DSGN07092 2019 Professional Practice 5 (Business Planning)
This module is a blueprint for students wishing to commercialise their product into a business, or establish a design business. It introduces students to the major principles of entrepreneurship and planning for business.
On completion of this module the learner will/should be able to;
Identify strengths and weaknesses of their business proposal, key areas to develop within the expertise and the financial risk involved in setting up the business.
Verify their project as a viable business idea, by outlining all aspects of a proposed business, including who, what, where, when, and why of day-to-day business operations, costs, and projected profitability.
Predict financial requirements for individual products, set up costs, daily costs etc.
Set up milestones to progress the business and forecast any potential stumbling blocks such as standard requirements and legal protection.
Attract and secure funding, loans and investors by providing information on the projected path for the business, how much investment is needed and how it will be spent.
Compile and deliver a presentation to a peer group and to listen and critically respond to the views of others.
Teaching and Learning Strategies
A practical student-centric approach to teaching and learning will is used. Syllabus is taught through a variety of instructional techniques used to move students progressively towards stronger understanding and greater independence in the learning process.
Module Assessment Strategies
Assessment is continuous and is undertaken at the conclusion of each assignment.
Projects are assessed by the assignment of marks to various project deliverables. The percentages assigned to particular deliverables vary between different projects. This allows particular outcomes to be emphasised in each project assigned to students.
Each project is assigned a percentage of the overall module mark. The module marks assigned to each project are not of equal weighting.
Introduction to Entrepreneurship:
The Value Proposition
Business Model Canvas
Description of the Company / the Solution – Product / Service
Analysis of the Industry
Analysis of the Target Market
Analysis of the Competition
Positioning Trends and Target Market
Marketing & Routes to Market - Strategy
Management and Organisation
Milestone Making & Forecasting
Strategy for Growth
Pitching & Presenting
Coursework & Assessment Breakdown
|Title||Type||Form||Percent||Week||Learning Outcomes Assessed|
|1||Project Business Plan Part 1||Continuous Assessment||Assignment||30 %||Week 6||1,2|
|2||Project Business Plan part 2||Continuous Assessment||Assignment||30 %||Week 12||3,4|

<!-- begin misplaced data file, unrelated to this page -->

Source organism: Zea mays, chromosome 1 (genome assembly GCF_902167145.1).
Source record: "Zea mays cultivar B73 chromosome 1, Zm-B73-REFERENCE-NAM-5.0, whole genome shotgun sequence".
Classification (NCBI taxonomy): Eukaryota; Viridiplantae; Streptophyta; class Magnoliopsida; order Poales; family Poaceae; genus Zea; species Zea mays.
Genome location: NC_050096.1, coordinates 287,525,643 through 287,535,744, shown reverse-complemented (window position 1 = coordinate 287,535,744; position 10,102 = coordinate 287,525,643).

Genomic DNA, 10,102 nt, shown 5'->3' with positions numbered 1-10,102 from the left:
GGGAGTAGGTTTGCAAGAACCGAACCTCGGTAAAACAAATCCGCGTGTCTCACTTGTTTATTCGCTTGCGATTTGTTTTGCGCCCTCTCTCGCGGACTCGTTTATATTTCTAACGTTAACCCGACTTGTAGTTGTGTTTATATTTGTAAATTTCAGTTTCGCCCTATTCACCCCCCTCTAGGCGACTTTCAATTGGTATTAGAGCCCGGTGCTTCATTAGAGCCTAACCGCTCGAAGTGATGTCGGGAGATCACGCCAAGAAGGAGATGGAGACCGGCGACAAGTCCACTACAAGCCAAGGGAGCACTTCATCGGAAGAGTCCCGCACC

|3||Slide Deck and Presentation||Continuous Assessment||Assignment||25 %||Week 14||6|
|4||Two Page Investor Brief||Continuous Assessment||Assignment||15 %||Week 14||5|
Full Time Mode Workload
|Tutorial||Studio||Planning for Business||3||Weekly||3.00|
|Independent Learning||Not Specified||Planning for Business||1||Weekly||1.00|
Required & Recommended Book List
2009-01-01 The Design of Business Harvard Business Press
ISBN 9781422177808 ISBN-13 1422177807
Most companies today have innovation envy. Many make genuine efforts to be innovative: they spend on R&D, bring in creative designers, hire innovation consultants; but they still get disappointing results. Roger Martin argues that to innovate and win, companies need 'design thinking'.
2011 The Lean Startup
ISBN 0670921602 ISBN-13 9780670921607
"Most startups are built to fail. But those failures, according to entrepreneur Eric Ries, are preventable. Startups don't fail because of bad execution, or missed deadlines, or blown budgets. They fail because they are building something nobody wants. Whether they arise from someone's garage or are created within a mature Fortune 500 organization, new ventures, by definition, are designed to create new products or services under conditions of extreme uncertainly. Their primary mission is to find out what customers ultimately will buy. One of the central premises of The Lean Startup movement is what Ries calls "validated learning" about the customer. It is a way of getting continuous feedback from customers so that the company can shift directions or alter its plans inch by inch, minute by minute. Rather than creating an elaborate business plan and a product-centric approach, Lean Startup prizes testing your vision continuously with your customers and making constant adjustments"--
2016-03-10 Sprint Bantam Press
ISBN 0593076117 ISBN-13 9780593076118
Entrepreneurs and leaders face big questions every day: What's the most important place to focus your effort, and how do you start? What will your idea look like in real life? How many meetings and discussions does it take before you can be sure you have the right solution? Now there's a surefire way to answer these important questions: the sprint. Designer Jake Knapp created the five-day process at Google, where sprints were used on everything from Google Search to Google X. He joined Braden Kowitz and John Zeratsky at Google Ventures, and together they have completed more than one hundred sprints with companies in mobile, e-commerce, healthcare, finance, and more. A practical guide to answering critical business questions, Sprint is a book for teams of any size, from small startups to Fortune 100s, from teachers to nonprofits. It's for anyone with a big opportunity, problem, or idea who needs to get answers today.
Martin, Roger The Design of Business Harvard Business School (2009)
Verganti, Roberto Design Driven Innovation Harvard Business Press (2009)
Pinson, Linda Anatomy of a Business Plan Out of your Mind...And into the Mark (2008)